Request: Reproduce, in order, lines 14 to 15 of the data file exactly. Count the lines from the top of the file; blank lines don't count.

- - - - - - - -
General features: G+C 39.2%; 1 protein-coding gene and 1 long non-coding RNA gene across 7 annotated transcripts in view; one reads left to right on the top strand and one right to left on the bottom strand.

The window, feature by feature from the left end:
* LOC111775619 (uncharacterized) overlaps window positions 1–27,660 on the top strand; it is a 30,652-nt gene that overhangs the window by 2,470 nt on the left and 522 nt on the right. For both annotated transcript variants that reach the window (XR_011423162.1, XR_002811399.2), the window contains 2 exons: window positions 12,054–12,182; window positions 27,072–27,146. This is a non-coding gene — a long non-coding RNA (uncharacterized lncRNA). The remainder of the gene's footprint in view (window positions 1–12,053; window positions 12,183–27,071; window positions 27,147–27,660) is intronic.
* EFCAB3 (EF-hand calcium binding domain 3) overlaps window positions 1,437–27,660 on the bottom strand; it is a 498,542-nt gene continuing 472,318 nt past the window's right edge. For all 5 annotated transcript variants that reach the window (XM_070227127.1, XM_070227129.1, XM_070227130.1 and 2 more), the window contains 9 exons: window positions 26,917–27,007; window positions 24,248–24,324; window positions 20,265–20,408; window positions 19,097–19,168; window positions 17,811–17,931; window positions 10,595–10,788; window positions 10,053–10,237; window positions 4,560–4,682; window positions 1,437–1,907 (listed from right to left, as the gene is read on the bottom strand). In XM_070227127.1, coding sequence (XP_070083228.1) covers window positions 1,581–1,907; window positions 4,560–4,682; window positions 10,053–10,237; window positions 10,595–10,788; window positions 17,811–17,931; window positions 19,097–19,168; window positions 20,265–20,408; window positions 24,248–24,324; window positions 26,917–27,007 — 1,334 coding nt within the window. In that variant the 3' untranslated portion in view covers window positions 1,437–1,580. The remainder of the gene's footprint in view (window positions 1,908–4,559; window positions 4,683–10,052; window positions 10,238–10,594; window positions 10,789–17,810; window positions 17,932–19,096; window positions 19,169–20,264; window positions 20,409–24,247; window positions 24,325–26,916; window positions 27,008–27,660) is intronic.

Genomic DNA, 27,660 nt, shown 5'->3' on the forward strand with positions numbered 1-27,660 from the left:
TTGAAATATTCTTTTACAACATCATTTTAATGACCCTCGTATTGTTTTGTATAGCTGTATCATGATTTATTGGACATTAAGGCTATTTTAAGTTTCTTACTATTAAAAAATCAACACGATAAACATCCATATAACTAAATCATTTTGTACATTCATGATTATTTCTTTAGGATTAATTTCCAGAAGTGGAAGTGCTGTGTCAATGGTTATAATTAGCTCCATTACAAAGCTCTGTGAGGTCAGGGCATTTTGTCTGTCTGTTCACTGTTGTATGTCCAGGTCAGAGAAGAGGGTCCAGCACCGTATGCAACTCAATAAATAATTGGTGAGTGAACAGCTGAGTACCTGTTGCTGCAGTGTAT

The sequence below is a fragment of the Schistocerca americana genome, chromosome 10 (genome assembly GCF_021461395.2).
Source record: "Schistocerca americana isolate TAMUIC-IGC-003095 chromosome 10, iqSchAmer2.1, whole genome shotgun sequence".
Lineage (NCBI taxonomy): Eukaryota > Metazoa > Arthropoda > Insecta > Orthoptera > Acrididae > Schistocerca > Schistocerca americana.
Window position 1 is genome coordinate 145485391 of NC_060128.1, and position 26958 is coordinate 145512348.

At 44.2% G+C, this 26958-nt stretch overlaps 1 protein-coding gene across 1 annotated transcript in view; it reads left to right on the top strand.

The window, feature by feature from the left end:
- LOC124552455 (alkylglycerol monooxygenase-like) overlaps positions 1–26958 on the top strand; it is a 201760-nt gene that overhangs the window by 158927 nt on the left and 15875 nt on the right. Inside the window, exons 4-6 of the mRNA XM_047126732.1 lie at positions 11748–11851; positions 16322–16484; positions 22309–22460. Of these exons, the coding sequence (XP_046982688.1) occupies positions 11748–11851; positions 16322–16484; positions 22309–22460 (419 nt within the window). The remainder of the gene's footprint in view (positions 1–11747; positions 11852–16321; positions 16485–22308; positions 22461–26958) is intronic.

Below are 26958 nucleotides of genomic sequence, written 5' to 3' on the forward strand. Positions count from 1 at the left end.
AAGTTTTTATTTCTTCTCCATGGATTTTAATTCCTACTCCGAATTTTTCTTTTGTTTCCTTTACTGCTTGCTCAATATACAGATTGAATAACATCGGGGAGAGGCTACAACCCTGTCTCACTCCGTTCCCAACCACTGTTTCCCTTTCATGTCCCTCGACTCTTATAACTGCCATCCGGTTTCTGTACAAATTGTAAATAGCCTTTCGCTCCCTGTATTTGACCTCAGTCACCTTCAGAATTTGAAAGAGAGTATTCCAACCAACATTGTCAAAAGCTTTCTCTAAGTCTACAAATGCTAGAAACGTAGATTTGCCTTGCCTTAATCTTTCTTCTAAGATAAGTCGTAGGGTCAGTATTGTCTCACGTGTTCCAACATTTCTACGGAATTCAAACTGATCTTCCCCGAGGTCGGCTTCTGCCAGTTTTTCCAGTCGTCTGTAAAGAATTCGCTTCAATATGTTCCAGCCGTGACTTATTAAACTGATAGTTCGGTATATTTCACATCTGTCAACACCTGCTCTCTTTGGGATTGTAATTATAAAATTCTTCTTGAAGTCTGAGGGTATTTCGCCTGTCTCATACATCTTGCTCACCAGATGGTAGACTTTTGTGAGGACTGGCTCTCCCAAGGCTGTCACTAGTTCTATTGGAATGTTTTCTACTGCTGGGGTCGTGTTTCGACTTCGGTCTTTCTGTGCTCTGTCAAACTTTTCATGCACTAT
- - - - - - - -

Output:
Below are 26958 nucleotides of genomic sequence, written 5' to 3' on the forward strand. Positions count from 1 at the left end.
AAGTTTTTATTTCTTCTCCATGGATTTTAATTCCTACTCCGAATTTTTCTTTTGTTTCCTTTACTGCTTGCTCAATATACAGATTGAATAACATCGGGGAGAGGCTACAACCCTGTCTCACTCCGTTCCCAACCACTGTTTCCCTTTCATGTCCCTCGACTCTTATAACTGCCATCCGGTTTCTGTACAAATTGTAAATAGCCTTTCGCTCCCTGTATTTGACCTCAGTCACCTTCAGAATTTGAAAGAGAGTATTCCAACCAACATTGTCAAAAGCTTTCTCTAAGTCTACAAATGCTAGAAACGTAGATTTGCCTTGCCTTAATCTTTCTTCTAAGATAAGTCGTAGGGTCAGTATTGTCTCACGTGTTCCAACATTTCTACGGAATTCAAACTGATCTTCCCCGAGGTCGGCTTCTGCCAGTTTTTCCAGTCGTCTGTAAAGAATTCGCTTCAATATGTTCCAGCCGTGACTTATTAAACTGATAGTTCGGTATATTTCACATCTGTCAACACCTGCTCTCTTTGGGATTGTAATTATAAAATTCTTCTTGAAGTCTGAGGGTATTTCGCCTGTCTCATACATCTTGCTCACCAGATGGTAGACTTTTGTGAGGACTGGCTCTCCCAAGGCTGTCACTAGTTCTATTGGAATGTTTTCTACTGCTGGGGTCGTGTTTCGACTTCGGTCTTTCTGTGCTCTGTCAAACTTTTCATGCACTAT